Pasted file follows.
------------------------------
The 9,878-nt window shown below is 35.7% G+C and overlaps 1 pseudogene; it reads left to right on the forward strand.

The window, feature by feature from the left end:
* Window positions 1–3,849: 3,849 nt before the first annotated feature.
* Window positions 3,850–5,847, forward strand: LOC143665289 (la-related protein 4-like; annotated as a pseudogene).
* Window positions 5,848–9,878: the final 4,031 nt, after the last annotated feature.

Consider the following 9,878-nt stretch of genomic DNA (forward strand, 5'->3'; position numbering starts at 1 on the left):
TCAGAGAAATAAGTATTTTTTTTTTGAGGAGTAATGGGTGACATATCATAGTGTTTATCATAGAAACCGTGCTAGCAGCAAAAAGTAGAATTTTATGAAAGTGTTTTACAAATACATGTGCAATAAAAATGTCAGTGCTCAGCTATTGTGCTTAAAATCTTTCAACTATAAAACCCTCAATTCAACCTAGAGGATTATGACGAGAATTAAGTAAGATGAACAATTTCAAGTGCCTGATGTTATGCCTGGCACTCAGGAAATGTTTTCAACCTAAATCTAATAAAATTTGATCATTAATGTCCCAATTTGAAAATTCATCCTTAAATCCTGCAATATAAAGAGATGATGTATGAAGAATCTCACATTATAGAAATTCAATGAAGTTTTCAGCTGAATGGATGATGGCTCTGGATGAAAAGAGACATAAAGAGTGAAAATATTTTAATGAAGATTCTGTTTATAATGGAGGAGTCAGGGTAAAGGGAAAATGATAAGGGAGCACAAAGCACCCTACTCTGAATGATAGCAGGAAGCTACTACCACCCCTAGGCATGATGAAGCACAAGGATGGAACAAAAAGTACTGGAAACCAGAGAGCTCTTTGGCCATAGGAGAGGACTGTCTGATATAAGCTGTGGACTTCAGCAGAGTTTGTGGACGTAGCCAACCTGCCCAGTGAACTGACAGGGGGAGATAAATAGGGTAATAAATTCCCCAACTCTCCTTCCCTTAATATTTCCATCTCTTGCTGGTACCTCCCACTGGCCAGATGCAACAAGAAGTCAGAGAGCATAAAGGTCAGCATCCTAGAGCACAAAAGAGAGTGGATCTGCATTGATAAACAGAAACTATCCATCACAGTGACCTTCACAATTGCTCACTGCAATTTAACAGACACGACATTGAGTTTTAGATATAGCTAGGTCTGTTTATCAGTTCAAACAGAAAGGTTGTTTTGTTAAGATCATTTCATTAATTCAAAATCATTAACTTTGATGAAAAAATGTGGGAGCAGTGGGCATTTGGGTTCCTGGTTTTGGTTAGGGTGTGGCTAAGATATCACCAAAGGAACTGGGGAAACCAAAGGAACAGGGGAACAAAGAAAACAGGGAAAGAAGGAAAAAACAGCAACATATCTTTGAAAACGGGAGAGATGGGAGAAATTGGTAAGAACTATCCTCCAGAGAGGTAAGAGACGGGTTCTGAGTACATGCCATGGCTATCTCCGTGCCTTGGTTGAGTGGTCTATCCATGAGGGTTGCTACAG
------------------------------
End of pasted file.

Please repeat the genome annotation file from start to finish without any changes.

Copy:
The 9,878-nt window shown below is 35.7% G+C and overlaps 1 pseudogene; it reads left to right on the forward strand.

The window, feature by feature from the left end:
* Window positions 1–3,849: 3,849 nt before the first annotated feature.
* Window positions 3,850–5,847, forward strand: LOC143665289 (la-related protein 4-like; annotated as a pseudogene).
* Window positions 5,848–9,878: the final 4,031 nt, after the last annotated feature.

Consider the following 9,878-nt stretch of genomic DNA (forward strand, 5'->3'; position numbering starts at 1 on the left):
TCAGAGAAATAAGTATTTTTTTTTTGAGGAGTAATGGGTGACATATCATAGTGTTTATCATAGAAACCGTGCTAGCAGCAAAAAGTAGAATTTTATGAAAGTGTTTTACAAATACATGTGCAATAAAAATGTCAGTGCTCAGCTATTGTGCTTAAAATCTTTCAACTATAAAACCCTCAATTCAACCTAGAGGATTATGACGAGAATTAAGTAAGATGAACAATTTCAAGTGCCTGATGTTATGCCTGGCACTCAGGAAATGTTTTCAACCTAAATCTAATAAAATTTGATCATTAATGTCCCAATTTGAAAATTCATCCTTAAATCCTGCAATATAAAGAGATGATGTATGAAGAATCTCACATTATAGAAATTCAATGAAGTTTTCAGCTGAATGGATGATGGCTCTGGATGAAAAGAGACATAAAGAGTGAAAATATTTTAATGAAGATTCTGTTTATAATGGAGGAGTCAGGGTAAAGGGAAAATGATAAGGGAGCACAAAGCACCCTACTCTGAATGATAGCAGGAAGCTACTACCACCCCTAGGCATGATGAAGCACAAGGATGGAACAAAAAGTACTGGAAACCAGAGAGCTCTTTGGCCATAGGAGAGGACTGTCTGATATAAGCTGTGGACTTCAGCAGAGTTTGTGGACGTAGCCAACCTGCCCAGTGAACTGACAGGGGGAGATAAATAGGGTAATAAATTCCCCAACTCTCCTTCCCTTAATATTTCCATCTCTTGCTGGTACCTCCCACTGGCCAGATGCAACAAGAAGTCAGAGAGCATAAAGGTCAGCATCCTAGAGCACAAAAGAGAGTGGATCTGCATTGATAAACAGAAACTATCCATCACAGTGACCTTCACAATTGCTCACTGCAATTTAACAGACACGACATTGAGTTTTAGATATAGCTAGGTCTGTTTATCAGTTCAAACAGAAAGGTTGTTTTGTTAAGATCATTTCATTAATTCAAAATCATTAACTTTGATGAAAAAATGTGGGAGCAGTGGGCATTTGGGTTCCTGGTTTTGGTTAGGGTGTGGCTAAGATATCACCAAAGGAACTGGGGAAACCAAAGGAACAGGGGAACAAAGAAAACAGGGAAAGAAGGAAAAAACAGCAACATATCTTTGAAAACGGGAGAGATGGGAGAAATTGGTAAGAACTATCCTCCAGAGAGGTAAGAGACGGGTTCTGAGTACATGCCATGGCTATCTCCGTGCCTTGGTTGAGTGGTCTATCCATGAGGGTTGCTACAG